A SCRUB is burning out of control at Dolphin Sands, north of Swansea, on Tasmania's East Coast.

Residents of Dolphin Sands Rd have been urged to activate their bushfire plans, with the Tasmania Fire Service sending 10 units to tackle the blaze.

The TFS has enacted a "watch and act status" for the fire, which means conditions are changing and residents need to start taking action to protect themselves and their families.

Anyone wishing to leave the area has been advised to do so now but only if the path is clear.

The football club at Swansea will be the evacuation point if required.

A Tasmania Police spokesman said officers had been sent from Swansea and Bicheno to help the TFS.

The blaze was reported about 3.30pm today.

Non-residents are advised to stay away from the affected areas.

There may be embers, smoke and ash falling on Dolphin Sands Rd and Cambria Rd is closed.

For up-to-date information, listen to ABC Local Radio and visit the TFS website.

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Ho-ho Hobart turns on a feast

Written By miftah nugraha on Selasa, 25 Desember 2012 | 19.55

ALMOST two tonnes of Tasmanian goodwill has been delivered to North Hobart's Hellenic Hall, just in time for Christmas.

SecondBite, which redistributes surplus fresh food to community food programs, was in full flight yesterday, preparing and delivering food and hampers for Colony 47's Christmas Day lunch.

"We have had a great response," SecondBite food program manager Pat Burton said.

"It is amazing and we are really happy."

He said SecondBite was delivering 1.8 tonnes of food to the hall in Federal St.

"We are expecting an increase in numbers for the Colony 47 Christmas Day lunch," Mr Burton said.

"We will possibly feed about 400 people.

"Not only are we contributing food for the lunch, but also preparing and delivering about 165 food hampers so those who missed hampers can take one home."

Each hamper weighs on average 9kg.

Mr Burton said Tasmanian suppliers -- including Coles, Harvest Moon, Premium Fresh, Southern Fields, Huon Valley orchardist Robert Parkes, Bandicoot Blue, Lion milk, and SRT Transport -- had all made significant donations to get fresh food to the right places.

For many Tasmanians who may not be lucky enough to have all the trimmings of Christmas, Colony 47's lunch offers festive fare and great company to boot.

"We aim to make it a fun day where people can come together and enjoy the day with others," a Colony 47 spokeswoman said.

"Given our work within the community, we know that Christmas can be a difficult time for some due to a large number of reasons."

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Bruny delays likely

Long queues for the Bruny Island ferry at Easter.

COMMUTERS bound for Bruny Island are advised to expect delays during the busy festive period.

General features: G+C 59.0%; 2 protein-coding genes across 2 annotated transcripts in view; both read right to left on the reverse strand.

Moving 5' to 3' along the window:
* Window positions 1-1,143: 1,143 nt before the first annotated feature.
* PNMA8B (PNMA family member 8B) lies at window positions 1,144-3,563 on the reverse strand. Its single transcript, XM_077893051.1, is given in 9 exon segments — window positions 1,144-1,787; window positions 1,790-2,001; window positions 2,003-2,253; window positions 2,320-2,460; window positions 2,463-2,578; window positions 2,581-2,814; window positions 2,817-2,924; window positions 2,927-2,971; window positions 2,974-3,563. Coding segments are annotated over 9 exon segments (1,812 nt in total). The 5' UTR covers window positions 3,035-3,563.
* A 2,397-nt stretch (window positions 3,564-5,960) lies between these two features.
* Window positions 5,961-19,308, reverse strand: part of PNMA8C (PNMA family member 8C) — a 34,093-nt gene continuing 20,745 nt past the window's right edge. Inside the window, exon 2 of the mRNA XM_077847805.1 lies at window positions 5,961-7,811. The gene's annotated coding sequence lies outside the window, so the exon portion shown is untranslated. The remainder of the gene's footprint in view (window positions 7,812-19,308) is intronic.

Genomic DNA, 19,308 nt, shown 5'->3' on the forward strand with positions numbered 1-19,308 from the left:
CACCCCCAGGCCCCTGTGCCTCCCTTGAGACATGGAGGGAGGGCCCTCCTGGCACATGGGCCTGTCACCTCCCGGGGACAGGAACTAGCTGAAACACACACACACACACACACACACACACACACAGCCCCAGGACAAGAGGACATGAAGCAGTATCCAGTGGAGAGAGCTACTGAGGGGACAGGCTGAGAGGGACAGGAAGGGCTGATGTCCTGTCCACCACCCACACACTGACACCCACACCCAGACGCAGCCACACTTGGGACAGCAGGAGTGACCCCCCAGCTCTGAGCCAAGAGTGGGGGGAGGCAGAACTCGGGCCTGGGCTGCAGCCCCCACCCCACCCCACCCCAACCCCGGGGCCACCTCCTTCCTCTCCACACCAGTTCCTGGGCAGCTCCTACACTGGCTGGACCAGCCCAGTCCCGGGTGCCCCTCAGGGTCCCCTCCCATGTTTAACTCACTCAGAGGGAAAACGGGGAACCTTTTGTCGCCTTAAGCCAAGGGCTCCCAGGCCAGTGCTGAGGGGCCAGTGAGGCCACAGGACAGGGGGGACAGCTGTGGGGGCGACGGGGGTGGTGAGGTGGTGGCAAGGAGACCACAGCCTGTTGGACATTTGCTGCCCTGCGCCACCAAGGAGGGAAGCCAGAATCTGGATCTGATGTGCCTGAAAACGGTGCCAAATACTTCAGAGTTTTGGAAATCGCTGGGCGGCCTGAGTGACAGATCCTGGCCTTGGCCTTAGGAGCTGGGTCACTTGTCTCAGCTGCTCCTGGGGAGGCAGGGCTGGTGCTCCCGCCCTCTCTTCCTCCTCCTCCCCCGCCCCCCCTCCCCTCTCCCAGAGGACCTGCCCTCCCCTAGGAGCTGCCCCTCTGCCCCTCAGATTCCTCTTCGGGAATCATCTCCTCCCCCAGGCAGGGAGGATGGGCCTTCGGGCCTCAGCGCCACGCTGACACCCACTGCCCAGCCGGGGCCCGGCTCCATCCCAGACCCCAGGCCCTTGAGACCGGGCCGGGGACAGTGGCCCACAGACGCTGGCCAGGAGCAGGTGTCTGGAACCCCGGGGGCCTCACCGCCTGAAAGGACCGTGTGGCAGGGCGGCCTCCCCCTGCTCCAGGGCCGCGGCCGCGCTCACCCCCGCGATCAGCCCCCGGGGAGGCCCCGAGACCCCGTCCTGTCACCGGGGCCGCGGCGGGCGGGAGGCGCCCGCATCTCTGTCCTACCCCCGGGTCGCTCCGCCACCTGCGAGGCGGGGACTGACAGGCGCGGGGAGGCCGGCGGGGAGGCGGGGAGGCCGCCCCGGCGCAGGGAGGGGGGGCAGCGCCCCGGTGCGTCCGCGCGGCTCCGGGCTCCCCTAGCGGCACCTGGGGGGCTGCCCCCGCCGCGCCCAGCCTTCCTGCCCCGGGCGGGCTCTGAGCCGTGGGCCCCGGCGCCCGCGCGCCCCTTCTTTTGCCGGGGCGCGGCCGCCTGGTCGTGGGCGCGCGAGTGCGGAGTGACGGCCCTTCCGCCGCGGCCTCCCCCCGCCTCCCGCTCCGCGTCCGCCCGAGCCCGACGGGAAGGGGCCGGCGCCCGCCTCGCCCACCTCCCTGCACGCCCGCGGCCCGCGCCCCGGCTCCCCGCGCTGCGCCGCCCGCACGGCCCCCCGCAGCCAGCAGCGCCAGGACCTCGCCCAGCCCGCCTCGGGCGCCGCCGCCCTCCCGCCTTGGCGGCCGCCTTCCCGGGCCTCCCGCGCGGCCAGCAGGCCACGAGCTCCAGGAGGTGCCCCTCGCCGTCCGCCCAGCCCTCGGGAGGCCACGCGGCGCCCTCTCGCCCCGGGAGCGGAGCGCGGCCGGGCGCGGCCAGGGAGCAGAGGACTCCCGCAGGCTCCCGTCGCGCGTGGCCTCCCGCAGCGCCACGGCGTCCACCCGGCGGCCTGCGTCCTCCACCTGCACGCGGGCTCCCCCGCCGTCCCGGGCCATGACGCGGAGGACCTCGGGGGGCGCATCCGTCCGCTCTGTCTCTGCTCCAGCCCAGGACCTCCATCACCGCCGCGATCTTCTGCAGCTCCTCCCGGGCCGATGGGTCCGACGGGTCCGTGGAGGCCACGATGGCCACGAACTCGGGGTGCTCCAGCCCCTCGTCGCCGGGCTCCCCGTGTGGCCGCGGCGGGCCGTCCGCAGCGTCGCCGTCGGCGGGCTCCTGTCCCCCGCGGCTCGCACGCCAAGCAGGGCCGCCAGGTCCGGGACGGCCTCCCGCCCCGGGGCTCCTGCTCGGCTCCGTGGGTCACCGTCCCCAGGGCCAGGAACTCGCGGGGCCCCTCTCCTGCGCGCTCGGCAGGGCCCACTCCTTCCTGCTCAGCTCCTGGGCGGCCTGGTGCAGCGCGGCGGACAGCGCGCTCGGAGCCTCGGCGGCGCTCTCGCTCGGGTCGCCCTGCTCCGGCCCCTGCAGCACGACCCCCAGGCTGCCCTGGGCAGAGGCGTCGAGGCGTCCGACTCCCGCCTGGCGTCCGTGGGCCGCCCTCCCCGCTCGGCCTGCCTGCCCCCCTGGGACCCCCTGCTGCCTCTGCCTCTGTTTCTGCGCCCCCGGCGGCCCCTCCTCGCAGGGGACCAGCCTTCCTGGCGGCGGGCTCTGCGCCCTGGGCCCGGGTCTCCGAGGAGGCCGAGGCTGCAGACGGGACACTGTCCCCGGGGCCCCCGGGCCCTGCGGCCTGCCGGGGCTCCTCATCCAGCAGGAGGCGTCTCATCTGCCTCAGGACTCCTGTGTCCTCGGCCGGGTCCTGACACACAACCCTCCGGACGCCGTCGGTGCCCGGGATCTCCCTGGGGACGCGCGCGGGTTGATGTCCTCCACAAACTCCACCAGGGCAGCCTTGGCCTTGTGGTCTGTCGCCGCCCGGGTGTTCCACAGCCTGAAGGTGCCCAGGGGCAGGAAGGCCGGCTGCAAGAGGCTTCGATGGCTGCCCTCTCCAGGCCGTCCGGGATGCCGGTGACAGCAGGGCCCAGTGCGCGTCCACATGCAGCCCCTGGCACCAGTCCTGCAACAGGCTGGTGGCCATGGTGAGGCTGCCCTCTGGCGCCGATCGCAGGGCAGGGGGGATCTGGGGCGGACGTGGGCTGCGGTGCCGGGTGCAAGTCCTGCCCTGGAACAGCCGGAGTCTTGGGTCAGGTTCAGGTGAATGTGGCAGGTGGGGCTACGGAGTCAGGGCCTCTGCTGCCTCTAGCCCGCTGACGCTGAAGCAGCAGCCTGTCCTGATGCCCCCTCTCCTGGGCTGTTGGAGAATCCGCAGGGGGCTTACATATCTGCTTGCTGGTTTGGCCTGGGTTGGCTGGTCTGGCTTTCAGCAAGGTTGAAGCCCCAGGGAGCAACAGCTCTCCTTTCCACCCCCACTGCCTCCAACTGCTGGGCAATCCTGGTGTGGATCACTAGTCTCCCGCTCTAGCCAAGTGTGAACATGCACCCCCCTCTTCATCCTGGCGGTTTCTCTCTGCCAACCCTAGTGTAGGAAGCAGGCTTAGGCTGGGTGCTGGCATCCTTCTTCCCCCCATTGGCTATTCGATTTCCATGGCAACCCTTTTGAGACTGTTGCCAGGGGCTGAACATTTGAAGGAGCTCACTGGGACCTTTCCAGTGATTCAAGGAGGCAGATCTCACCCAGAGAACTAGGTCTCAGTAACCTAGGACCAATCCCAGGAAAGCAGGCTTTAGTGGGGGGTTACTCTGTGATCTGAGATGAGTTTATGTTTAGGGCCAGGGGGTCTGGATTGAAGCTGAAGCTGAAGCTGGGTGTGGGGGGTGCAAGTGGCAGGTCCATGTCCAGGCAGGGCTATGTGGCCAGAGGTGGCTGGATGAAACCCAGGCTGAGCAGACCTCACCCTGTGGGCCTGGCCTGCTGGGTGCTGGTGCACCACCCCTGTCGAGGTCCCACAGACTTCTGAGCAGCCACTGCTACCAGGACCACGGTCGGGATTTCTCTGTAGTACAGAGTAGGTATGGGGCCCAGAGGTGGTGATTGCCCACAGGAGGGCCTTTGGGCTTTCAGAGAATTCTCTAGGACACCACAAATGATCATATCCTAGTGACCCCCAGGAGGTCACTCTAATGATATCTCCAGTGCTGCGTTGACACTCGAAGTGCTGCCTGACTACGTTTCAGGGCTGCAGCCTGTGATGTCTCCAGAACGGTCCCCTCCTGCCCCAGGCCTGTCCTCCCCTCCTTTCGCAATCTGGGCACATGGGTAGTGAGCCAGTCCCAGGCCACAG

Shane Gregory, from the Department of Infrastructure, said motorists traditionally had a longer wait in Kettering from Boxing Day through to December 28 and again on New Year's Eve.

He said a contingency plan had been developed to manage the possibility of queuing on the Channel Highway.

"We're encouraging motorists to consider travelling during non-peak times, for example catching one of the first two sailings of the day, at 6.35am or 7.45am," the general manager of traffic infrastructure services said in a statement.

"If you do decide to travel during peak times, try to allow enough time for your journey and remember there could be delays of at least two hours.

"Make sure you carry enough water, especially if you are travelling with pets or children, and try to be patient and respectful of others.

"Motorists should only stop in Ferry Rd where it's possible for local traffic to pass."

To check out the ferry timetable, click here.

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Santa visits tree sitter

Santa helps environmental activist Miranda Gibson celebrate her second Christmas in a tree in southern Tasmania.

WHILE most Tasmanians will gather around a Christmas tree today, conservationist Miranda Gibson will still be up one – a 400-year-old eucalypt to be precise.

The 31-year-old began her tree sit in the state's Styx Valley on December 14, 2011, as part of a protest against logging in Tasmania's high conservation value forests.

Perched on a platform 60m above the ground, the former school teacher is now spending her second Christmas in the Observer Tree.

"This time last year I had hoped that I would not have to spend another Christmas here, and that this forest would be securely protected by now," Ms Gibson said in a statement yesterday.

"Sadly, after a year, I still need to be here watching over this forest that remains under threat.